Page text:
To be fair, when we lived in Brisbane and had full time jobs, bread making was more of a weekend thing or when I found my self with a late start or a half day. Its become more of a daily part of our lives since we moved to the Hinterland and are 40km from the nearest shops! So for our lifestyle, baking fresh each day makes more sense than buying it. We can and do buy bread and pop it in the freezer but due to the amount of power cuts we have here, its not wise to rely entirely on the freezer for food storage. I tend to pop in a loaf or two of home made stuff into the freezer that got made but wont be eaten immediately or a couple when the local café has a slow weekend and lots of bread to get rid of before they close for a few days mid week.


So to buy or to bake?

I bake (more or less) out of necessity most of the time - and because I can, and because I enjoy it. The advantages of making are that you know what's going into the bread, the pride of accomplishment, compliments and the house smelling of baking bread!

The disadvantages are that you have to have the ingredients on hand and enough time to mix, raise, knead, proof, bake and cool the bread before you can eat it. Also a lot of the ingredients are going to come from the big supermarkets so you have to decide if this is a business that you want to support.

When I lived in the city, convenience and reliability of buying a loaf won out more often over the time needed to commit to making one. Being able to guarantee the quality of your bought bread is another important factor in buying bread over the chance of a loaf that doesn't make it out of the oven edible, and on time... Of course with the purchased loaf, you don't always know what goes into them and I notice the ingredient list on a supermarket loaf is longer and way harder to decipher than any recipe that I (more or less) follow...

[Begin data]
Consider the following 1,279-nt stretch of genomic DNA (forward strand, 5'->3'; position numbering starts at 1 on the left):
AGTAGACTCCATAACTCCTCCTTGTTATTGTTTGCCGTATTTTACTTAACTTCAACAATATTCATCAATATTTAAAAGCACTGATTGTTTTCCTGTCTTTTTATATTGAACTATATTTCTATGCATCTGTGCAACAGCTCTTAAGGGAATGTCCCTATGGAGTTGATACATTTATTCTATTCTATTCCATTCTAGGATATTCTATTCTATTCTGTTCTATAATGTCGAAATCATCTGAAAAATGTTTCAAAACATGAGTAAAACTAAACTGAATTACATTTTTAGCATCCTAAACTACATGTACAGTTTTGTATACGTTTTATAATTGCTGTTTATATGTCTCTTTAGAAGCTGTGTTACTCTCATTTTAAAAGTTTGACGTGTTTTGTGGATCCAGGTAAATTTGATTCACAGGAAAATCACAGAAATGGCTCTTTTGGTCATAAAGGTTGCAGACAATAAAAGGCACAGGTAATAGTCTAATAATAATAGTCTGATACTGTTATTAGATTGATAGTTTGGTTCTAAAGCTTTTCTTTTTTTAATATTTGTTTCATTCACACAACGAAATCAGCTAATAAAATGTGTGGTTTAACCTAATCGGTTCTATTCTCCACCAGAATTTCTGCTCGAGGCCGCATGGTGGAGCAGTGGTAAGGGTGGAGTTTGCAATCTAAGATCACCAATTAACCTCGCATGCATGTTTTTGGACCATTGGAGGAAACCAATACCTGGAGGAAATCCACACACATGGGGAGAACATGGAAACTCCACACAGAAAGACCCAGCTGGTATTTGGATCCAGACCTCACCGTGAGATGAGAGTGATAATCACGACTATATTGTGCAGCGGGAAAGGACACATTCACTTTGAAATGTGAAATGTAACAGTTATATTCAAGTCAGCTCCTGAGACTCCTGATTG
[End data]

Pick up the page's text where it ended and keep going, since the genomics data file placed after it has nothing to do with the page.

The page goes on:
Also - the purchased loaf can be filled with exotic ingredients you don't have on hand and wouldn't know where to start looking for. It gives you the opportunity to try something that you've heard about but wouldn't necessarily try to make your self.

Of course if you purchase from a small artisan type baker you'll also be supporting a owner operated sort of a set up rather than a corporation (a tendency I'm developing) and they will be happy to chat to you about ingredients and any other questions you might have.

I have a brown rice loaf proofing on the bench at the moment. If I get off the computer in time it may even get cooked in time for (a late) lunch but if not, yesterdays "herbs from the garden and home preserved garlic loaf" has enough left for a few pieces of toast to go with some soup!

I found I enjoy making bread more, the better I get at it. Its a skill worth developing for the lifestyle we currently lead. I may not have got this good if I had stayed in the city!!
























So where do you sit on the buying or baking spectrum?

Score card:
Green-ness: ?/5 Depends entirely on where you are on the spectrum. Buying or baking is a complex question!
Frugal-ness: ?/5 Again, depends on what your times worth, what you are putting into the loaf and your goals and lifestyle. Who said bread was simple?
Time cost: About 4 hours from go to whoa if you make it and of course how and where you buy it!
Skill level: Basic bread is quite basic - complex bread, more complex. Choose your own level!
Fun-ness: Marvellous fun to make and eat and just as much fun to discover a yummy bread you have never met before at a new bakery!

Comments

Marigold Jam said…
You have inspired me to have a go at baking my own again. I used to do it all the time but have got out of the habit in recent years. I like the way you suggest doing both buying and making as it gives one the opportunity to try different types of bread before having a go at making it and as you said it supports the individual artisan bakers too so a win/win situation. I love reading your posts and am currently using a bar of home made soap from grated scraps like you mentioned in one of your posts so keep the ideas coming!
Practical Frog said…
Thanks Marigold Jam! Enjoy your bread baking! Kara